Varley: There weren't as many literal interpretations as we would have thought. Credit to our contributors, who ceaselessly amaze us by finding ways in which they explore and interpret themes. One of the things we do like to bear in mind when we're coming up with a theme is keeping or preserving some degree of ambiguity, so there is that scope for interpretation. And I think that works for us.

Users can also submit a GIF to the site, even though you do commission work from international artists.

Varley: We don't want to sit there in this ivory tower commissioning people we'd love to make work, and then just post and revel in it. We want this to be open to the internet. My company Neverbland, which built the site, is a huge believer in open-source culture. I don't see why any project that comes out of Neverbland should be any different. We want it to be inclusive. We want people to look at our site and be inspired by what they see, and then be empowered to make an interpretation and then get it featured on the site. That resonates with Tumblr and its users.

You also offer a GIF Maker for anyone who visits the site.

Bowman: Yes, this is one of the things we're also really proud of, and we want more people to use it. It was one of the key things that came out of the beginning of the project. We need to open up the digital conversation so it's not just techie nerds who are emotionally inept. Anyone can use the GIF Maker tab, and it makes them under 1MB for Tumblr. It's like an open door.

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Image: Sophie Alda, Illustrator, London

Also, I started making GIFs because I was really interested in the internet, but I didn't know how to code. The cool thing about GIFs is that it creates HTML code from an emotional place. You take an image and that becomes code. They only play in web browsers, so it's a really interesting way to approach and intercept what can often be a really iron-walled digital world.

A couple of years ago, if you didn't know how to code you couldn't take part. GIFs were really a jab in that doorstep. You can still contribute to the conversation, which is the conversation of this generation. So, we need to have as many good voices in the room as possible.

Varley: At the heart of GIF Maker was this notion of accessibility, and being able to give people the tools to contribute to the project even if they had no specific understanding of Photoshop and all the programs required to make the most beautiful GIFs you see on the site. It's not about that. It's about responding with your own unique interpretation of the concept, and being able to articulate why you made that, and giving it a title and description. And the GIF Maker, as reductive as it may be, allows you to create a GIF in its most basic sense, and play along with the game.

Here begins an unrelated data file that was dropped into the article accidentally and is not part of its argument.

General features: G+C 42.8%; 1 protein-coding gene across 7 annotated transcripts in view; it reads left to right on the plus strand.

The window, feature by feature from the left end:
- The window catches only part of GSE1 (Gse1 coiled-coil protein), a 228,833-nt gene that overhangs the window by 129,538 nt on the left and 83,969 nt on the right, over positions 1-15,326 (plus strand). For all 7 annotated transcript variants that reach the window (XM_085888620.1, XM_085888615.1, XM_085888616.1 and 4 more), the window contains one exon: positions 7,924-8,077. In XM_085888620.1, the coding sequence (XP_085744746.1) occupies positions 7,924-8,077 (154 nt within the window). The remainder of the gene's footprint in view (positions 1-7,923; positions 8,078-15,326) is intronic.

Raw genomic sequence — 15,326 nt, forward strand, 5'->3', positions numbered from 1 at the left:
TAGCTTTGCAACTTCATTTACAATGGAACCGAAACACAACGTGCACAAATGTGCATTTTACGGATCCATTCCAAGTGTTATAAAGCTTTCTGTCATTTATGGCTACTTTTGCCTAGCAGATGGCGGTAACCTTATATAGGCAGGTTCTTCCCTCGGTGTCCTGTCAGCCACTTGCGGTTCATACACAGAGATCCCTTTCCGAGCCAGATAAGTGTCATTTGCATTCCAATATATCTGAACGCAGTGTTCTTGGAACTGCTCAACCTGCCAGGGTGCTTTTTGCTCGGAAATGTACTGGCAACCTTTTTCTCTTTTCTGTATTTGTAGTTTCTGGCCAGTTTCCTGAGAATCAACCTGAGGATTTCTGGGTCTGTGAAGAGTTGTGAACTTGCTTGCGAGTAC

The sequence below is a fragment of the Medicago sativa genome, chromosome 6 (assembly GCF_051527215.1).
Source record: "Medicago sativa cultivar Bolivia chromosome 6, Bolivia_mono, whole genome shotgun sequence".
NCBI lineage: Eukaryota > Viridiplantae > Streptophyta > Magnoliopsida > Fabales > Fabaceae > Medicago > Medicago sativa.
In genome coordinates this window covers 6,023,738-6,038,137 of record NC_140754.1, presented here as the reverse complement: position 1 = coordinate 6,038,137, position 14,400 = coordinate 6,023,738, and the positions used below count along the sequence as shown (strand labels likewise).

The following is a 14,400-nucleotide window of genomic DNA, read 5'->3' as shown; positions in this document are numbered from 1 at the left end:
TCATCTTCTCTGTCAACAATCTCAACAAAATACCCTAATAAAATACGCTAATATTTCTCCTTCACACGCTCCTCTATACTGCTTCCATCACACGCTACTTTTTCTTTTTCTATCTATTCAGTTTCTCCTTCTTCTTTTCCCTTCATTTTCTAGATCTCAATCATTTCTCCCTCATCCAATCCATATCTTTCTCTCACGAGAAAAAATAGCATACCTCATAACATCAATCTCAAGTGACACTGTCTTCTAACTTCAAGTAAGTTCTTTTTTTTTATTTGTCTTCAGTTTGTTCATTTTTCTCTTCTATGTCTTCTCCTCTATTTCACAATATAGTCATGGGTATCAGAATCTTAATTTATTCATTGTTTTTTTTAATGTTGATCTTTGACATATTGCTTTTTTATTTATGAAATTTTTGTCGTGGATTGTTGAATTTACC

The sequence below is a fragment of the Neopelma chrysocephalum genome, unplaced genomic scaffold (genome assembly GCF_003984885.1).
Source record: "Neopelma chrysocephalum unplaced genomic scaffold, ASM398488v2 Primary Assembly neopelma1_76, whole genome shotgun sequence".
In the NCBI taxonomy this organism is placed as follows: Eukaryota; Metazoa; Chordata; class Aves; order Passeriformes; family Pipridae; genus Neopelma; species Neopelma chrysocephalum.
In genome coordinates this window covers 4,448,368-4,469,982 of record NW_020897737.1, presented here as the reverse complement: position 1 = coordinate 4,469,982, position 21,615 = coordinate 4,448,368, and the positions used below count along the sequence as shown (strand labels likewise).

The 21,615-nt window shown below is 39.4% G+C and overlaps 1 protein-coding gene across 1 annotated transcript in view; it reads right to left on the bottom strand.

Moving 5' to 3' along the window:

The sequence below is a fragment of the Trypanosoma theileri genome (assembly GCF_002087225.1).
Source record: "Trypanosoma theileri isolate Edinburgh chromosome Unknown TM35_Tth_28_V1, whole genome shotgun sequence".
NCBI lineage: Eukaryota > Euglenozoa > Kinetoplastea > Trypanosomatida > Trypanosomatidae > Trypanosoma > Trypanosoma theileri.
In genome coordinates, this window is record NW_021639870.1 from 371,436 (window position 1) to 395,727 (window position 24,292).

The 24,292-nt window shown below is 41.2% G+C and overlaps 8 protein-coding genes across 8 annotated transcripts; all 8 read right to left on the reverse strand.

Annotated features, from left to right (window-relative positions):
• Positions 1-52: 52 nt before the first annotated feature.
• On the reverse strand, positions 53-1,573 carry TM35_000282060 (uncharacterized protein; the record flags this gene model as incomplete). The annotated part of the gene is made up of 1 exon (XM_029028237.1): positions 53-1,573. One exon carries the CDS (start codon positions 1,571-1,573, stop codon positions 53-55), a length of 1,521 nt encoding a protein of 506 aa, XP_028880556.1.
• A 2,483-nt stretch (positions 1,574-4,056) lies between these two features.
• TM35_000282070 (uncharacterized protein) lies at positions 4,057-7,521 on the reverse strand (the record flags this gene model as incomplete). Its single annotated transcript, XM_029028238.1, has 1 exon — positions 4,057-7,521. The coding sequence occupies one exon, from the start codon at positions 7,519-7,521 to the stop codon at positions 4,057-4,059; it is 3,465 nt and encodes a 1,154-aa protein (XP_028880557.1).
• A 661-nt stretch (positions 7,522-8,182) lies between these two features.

Image: Jack Cunningham, Director, London

Frank: Going back to wanting Stephen Fry to be able to make us a GIF, we thought, "Why would people want to contribute to this site? They'll be too busy and won't know how to make a GIF." So, we just wanted to give as much as we possibly could to enable anyone to contribute to the site.

So, has Stephen Fry made a GIF for 15 Folds?

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Bowman: We haven't even asked, but we like the idea that he would make one for us in the future.

Frank: He will soon. [laughs]

What do you have planned for 15 Folds in the future?

Frank: We're working on our first ever GIF exhibition in real life. We're in talks at the moment with a really amazing space. We're trying to take it into a real gallery and align it more with the art world. We're going to basically commission our favorite creators, people from the site, internet creators, and bigger visual artists, painters, filmmakers, and musicians to make these one-off GIFs that will be seen in a very different way. We're really excited because we're using some new technology, which will be a first as far as how GIFs are seen outside the context of the internet.

Image: United Fakes, Director, Strange Beast

Bowman: If you're a young person, it's always really empowering to see something that is your culture in a space that has so much gravitas. It gives us confidence in our agency in the future. What happens in the next five or ten years is really important. We have to have confidence and belief in what we're doing.

Varley: Sean makes a good point. We've seen the future of this project. It's great that we're making art on the internet, but the objective is to sort of permeate the greater art world and the establishment, and bring this outsider art to the masses. It exists in very niche communities, and it would be wonderful to bring it to everyone else. And the way to do that is to perhaps exploit the traditional model.

Yeah, subvert it. 

Varley: Absolutely.